Chronic earaches can lead to hearing loss

July 1, 2010

A retraction pocket is to be differentiated from the common and usually benigh simple retracted tympanic membrane, which is often detected in a child with a simple upper respiratory infection.

Key Points

A retraction pocket is to be differentiated from the common and usually benign simple retracted tympanic membrane (TM), which is often detected in a child with a simple upper respiratory infection. Inflammation from Eustachian tube (ET) dysfunction, chronic otitis media, or both may cause a weakening of the collagen fibers in the lamina propria of the TM.1 This produces a circumscribed round or oval-shaped atrophic area of the TM, the foundation for the development of a progressive retraction pocket.

Tympanic membrane retraction pockets are invaginations of a weakened circumscribed portion of the TM. Most retraction pockets occur in the posterior superior quadrant of the pars tensa, behind the posterior malleolar fold of the pars flaccida. The next most common location is in the pars flaccida itself (Shrapnell's membrane), and a small number are located in the inferior half of the pars tensa.2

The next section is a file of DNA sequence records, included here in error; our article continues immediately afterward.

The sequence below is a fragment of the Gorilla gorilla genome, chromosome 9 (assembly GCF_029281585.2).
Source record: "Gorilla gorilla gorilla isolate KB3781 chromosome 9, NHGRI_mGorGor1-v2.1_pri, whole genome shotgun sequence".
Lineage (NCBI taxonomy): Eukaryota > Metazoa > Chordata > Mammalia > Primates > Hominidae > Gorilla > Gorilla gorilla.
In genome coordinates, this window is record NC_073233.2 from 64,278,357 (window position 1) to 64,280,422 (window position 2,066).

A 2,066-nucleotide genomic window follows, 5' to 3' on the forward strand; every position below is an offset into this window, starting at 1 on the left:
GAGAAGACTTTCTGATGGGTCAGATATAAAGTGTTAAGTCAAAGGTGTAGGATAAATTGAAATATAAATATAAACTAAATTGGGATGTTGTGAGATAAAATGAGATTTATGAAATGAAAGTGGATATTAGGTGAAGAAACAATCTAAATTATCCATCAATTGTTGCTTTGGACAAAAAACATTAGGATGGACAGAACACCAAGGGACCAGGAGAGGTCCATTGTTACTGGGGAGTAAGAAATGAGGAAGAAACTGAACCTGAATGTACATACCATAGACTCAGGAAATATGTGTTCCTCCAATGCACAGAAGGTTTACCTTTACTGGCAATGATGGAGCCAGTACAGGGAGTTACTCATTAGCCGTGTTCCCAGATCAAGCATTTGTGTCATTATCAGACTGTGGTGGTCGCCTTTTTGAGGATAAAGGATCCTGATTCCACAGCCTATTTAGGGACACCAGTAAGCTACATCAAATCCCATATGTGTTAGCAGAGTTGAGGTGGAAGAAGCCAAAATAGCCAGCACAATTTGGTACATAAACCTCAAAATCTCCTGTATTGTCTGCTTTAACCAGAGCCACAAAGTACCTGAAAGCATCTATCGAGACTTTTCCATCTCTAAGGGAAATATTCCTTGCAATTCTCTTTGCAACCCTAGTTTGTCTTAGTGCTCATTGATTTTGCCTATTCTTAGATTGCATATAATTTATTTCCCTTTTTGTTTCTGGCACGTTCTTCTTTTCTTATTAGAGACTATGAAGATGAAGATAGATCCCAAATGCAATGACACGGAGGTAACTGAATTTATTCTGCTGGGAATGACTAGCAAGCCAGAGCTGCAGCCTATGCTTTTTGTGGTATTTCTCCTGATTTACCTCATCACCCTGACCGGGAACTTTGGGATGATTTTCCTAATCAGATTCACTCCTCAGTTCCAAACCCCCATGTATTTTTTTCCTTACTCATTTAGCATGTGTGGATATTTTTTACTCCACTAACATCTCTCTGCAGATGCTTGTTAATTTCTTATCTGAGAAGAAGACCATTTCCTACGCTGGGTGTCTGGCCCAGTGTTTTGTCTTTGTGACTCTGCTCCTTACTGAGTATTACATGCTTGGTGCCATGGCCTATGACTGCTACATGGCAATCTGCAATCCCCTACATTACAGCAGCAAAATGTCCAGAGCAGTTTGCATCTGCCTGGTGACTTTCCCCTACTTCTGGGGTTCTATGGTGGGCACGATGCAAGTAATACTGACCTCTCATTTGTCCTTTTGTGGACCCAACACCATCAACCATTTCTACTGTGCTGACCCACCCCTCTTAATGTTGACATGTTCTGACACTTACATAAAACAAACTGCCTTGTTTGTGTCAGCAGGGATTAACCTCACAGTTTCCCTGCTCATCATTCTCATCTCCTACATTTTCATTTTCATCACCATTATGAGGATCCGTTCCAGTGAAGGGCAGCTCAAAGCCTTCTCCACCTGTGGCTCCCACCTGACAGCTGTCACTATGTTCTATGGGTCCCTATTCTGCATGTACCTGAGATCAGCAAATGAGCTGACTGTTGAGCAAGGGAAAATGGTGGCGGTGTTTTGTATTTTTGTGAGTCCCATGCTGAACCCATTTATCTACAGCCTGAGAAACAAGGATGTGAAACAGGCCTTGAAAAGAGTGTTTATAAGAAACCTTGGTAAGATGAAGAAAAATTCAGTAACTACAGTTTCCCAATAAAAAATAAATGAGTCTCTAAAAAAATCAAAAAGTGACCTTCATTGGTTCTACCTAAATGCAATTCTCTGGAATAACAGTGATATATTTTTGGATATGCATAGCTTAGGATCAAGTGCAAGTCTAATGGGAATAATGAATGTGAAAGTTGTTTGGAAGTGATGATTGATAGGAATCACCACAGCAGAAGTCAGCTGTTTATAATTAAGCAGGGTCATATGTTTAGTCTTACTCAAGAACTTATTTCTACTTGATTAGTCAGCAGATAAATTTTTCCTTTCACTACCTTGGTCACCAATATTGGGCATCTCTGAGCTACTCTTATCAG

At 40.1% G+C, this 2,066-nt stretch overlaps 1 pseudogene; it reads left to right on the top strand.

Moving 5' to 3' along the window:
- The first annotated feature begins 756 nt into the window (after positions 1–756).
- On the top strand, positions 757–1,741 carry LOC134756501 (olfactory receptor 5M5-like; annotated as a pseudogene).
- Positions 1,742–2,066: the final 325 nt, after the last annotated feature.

Once a retraction pocket develops and persists, there may be a dynamic progression. This can lead to destruction of middle ear ossicles, chronic otitis media, and/or the development of a cholesteatoma.

TYPES AND STAGING

Retraction pockets can be classified according to a modification of the classification of Sade.5 A stage 1 pocket is a mobile retraction pocket located in the posterior superior quadrant of the pars tensa that may, in time, touch the incus. A stage 2 pocket is a pars tensa retraction pocket that is adherent to the incus or a pars flaccida retraction pocket that touches the head and neck of the malleus part of the epitympanic (scutum) osseous border. A stage 3 pocket is a pars tensa deep retraction pocket that is in the inferior half of the TM and touches the promontory of the temporal bone. A stage 4 retraction pocket is located in the posterior superior quadrant of the pars tensa and is firmly adherent to the lenticular process of the incus (incudopexy) or to the incudostapedial joint.